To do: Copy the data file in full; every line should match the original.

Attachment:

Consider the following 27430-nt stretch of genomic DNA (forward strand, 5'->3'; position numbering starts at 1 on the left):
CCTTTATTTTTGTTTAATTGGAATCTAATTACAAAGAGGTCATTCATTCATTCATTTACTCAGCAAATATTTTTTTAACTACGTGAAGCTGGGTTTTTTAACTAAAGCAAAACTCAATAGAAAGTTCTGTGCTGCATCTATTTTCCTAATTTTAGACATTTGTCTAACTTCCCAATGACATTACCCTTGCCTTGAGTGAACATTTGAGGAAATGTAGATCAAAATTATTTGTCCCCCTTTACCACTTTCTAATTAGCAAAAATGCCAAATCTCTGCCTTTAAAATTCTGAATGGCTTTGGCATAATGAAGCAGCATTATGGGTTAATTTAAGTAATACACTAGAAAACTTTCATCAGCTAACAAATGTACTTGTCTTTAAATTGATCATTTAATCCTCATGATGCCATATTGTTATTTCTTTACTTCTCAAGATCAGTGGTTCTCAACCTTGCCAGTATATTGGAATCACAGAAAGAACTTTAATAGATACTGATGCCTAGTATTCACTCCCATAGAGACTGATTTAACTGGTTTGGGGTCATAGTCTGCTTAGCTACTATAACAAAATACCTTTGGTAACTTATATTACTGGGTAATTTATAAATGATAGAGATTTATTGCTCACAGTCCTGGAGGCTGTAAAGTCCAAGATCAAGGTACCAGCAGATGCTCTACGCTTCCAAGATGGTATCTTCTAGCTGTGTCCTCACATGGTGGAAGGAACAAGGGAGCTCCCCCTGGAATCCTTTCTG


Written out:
Consider the following 27430-nt stretch of genomic DNA (forward strand, 5'->3'; position numbering starts at 1 on the left):
CCTTTATTTTTGTTTAATTGGAATCTAATTACAAAGAGGTCATTCATTCATTCATTTACTCAGCAAATATTTTTTTAACTACGTGAAGCTGGGTTTTTTAACTAAAGCAAAACTCAATAGAAAGTTCTGTGCTGCATCTATTTTCCTAATTTTAGACATTTGTCTAACTTCCCAATGACATTACCCTTGCCTTGAGTGAACATTTGAGGAAATGTAGATCAAAATTATTTGTCCCCCTTTACCACTTTCTAATTAGCAAAAATGCCAAATCTCTGCCTTTAAAATTCTGAATGGCTTTGGCATAATGAAGCAGCATTATGGGTTAATTTAAGTAATACACTAGAAAACTTTCATCAGCTAACAAATGTACTTGTCTTTAAATTGATCATTTAATCCTCATGATGCCATATTGTTATTTCTTTACTTCTCAAGATCAGTGGTTCTCAACCTTGCCAGTATATTGGAATCACAGAAAGAACTTTAATAGATACTGATGCCTAGTATTCACTCCCATAGAGACTGATTTAACTGGTTTGGGGTCATAGTCTGCTTAGCTACTATAACAAAATACCTTTGGTAACTTATATTACTGGGTAATTTATAAATGATAGAGATTTATTGCTCACAGTCCTGGAGGCTGTAAAGTCCAAGATCAAGGTACCAGCAGATGCTCTACGCTTCCAAGATGGTATCTTCTAGCTGTGTCCTCACATGGTGGAAGGAACAAGGGAGCTCCCCCTGGAATCCTTTCTG